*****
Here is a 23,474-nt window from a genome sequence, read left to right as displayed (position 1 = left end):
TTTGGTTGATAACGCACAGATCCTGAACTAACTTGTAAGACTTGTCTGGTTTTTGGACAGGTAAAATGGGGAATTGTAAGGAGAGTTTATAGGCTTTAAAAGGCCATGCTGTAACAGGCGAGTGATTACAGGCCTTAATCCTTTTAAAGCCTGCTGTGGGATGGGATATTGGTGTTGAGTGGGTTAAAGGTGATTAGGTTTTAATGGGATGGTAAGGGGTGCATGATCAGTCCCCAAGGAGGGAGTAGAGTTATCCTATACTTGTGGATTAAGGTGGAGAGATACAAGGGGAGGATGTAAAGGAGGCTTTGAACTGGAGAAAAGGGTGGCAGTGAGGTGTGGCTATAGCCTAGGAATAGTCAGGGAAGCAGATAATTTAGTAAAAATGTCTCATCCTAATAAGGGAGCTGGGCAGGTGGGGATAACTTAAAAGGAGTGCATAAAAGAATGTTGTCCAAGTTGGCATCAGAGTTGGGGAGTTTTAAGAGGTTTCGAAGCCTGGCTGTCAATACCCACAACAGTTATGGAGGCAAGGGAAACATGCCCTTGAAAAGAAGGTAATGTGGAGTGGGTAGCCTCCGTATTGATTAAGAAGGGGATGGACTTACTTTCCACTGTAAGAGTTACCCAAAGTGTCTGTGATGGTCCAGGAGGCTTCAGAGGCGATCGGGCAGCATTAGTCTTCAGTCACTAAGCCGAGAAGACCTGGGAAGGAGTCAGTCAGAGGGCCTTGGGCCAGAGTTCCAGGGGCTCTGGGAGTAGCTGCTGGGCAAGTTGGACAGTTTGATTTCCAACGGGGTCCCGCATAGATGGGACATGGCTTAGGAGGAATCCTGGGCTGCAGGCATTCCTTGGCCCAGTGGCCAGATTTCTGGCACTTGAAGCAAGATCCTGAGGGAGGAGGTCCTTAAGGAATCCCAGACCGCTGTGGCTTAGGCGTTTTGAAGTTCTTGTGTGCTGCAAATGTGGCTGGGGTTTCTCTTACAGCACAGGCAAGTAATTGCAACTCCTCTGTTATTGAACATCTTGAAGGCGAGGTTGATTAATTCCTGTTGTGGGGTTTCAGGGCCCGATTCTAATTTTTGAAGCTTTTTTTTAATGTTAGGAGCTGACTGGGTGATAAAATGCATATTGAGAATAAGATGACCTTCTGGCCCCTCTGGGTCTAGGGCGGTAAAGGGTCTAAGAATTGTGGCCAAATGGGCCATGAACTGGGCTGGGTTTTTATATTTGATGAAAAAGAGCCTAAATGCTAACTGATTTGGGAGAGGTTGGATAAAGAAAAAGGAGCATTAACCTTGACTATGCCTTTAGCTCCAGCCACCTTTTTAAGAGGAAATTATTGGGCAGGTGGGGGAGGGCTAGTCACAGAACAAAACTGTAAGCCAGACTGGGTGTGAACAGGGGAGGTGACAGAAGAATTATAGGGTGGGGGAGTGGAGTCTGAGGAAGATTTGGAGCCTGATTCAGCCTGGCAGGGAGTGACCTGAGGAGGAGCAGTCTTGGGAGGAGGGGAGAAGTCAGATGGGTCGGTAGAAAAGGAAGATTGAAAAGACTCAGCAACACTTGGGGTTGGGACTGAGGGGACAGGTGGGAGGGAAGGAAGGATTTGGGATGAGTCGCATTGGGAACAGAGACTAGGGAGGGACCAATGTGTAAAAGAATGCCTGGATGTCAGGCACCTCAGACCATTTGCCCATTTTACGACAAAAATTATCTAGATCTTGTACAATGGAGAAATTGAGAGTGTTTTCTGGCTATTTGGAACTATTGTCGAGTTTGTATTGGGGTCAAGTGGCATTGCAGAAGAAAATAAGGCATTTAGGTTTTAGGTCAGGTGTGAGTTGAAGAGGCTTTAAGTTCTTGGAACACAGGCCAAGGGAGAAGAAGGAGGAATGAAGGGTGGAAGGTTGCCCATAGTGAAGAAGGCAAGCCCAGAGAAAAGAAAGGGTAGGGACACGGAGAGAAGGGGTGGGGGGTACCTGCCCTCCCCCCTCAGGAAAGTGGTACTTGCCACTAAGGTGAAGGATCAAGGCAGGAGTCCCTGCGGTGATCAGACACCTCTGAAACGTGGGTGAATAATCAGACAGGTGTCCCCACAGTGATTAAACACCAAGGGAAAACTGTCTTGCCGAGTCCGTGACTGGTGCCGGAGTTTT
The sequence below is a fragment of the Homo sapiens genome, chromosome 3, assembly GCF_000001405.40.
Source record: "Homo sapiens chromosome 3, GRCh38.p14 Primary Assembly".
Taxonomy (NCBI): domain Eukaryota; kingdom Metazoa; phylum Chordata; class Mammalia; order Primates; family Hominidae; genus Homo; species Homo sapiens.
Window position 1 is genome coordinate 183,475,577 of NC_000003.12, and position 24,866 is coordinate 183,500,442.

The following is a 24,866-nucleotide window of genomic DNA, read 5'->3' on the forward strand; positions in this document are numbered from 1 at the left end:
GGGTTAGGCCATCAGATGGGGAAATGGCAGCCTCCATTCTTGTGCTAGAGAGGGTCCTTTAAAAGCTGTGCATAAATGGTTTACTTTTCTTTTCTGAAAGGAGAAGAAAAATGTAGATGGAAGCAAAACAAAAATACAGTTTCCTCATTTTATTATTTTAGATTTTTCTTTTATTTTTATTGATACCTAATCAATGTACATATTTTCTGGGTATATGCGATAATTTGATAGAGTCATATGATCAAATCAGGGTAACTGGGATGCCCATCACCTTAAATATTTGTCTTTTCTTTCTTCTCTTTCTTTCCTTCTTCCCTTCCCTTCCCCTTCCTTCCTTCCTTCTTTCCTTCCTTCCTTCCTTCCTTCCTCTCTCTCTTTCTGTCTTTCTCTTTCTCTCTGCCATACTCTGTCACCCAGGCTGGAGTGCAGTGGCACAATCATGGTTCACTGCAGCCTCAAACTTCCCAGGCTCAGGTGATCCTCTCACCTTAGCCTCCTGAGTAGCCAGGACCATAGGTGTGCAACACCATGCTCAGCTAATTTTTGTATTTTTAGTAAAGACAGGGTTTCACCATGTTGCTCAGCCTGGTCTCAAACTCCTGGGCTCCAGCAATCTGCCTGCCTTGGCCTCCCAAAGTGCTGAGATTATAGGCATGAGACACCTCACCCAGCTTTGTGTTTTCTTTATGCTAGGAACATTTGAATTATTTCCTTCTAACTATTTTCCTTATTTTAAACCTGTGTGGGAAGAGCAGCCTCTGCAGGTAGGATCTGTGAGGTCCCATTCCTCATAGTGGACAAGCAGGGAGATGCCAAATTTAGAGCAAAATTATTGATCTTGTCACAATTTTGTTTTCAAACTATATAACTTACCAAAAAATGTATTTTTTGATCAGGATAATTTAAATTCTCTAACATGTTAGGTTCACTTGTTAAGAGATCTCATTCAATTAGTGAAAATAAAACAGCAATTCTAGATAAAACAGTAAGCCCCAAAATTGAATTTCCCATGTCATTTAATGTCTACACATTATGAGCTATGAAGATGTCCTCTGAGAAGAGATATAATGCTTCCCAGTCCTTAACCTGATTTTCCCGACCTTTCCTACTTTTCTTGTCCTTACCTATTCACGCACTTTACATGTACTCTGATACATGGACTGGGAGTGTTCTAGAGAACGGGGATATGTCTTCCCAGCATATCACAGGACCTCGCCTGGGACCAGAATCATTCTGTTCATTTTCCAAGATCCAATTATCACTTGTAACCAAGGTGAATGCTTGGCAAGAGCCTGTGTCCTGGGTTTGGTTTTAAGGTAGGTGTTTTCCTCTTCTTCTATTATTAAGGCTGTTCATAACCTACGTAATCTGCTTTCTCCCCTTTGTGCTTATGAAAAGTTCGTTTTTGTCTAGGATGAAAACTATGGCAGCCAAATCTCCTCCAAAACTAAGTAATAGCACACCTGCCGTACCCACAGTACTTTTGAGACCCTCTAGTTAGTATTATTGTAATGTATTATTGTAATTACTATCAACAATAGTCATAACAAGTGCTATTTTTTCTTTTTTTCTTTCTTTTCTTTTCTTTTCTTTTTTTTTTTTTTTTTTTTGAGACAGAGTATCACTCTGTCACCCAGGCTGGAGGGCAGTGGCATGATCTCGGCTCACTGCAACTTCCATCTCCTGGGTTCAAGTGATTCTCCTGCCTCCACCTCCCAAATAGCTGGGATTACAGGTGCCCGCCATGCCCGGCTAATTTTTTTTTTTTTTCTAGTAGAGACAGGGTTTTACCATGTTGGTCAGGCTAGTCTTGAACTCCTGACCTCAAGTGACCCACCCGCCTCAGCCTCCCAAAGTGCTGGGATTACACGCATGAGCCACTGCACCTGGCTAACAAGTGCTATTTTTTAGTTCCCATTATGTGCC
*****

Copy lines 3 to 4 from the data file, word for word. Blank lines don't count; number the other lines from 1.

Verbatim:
The sequence below is a fragment of the Homo sapiens genome, chromosome 3, assembly GCF_000001405.40.
Source record: "Homo sapiens chromosome 3, GRCh38.p14 Primary Assembly".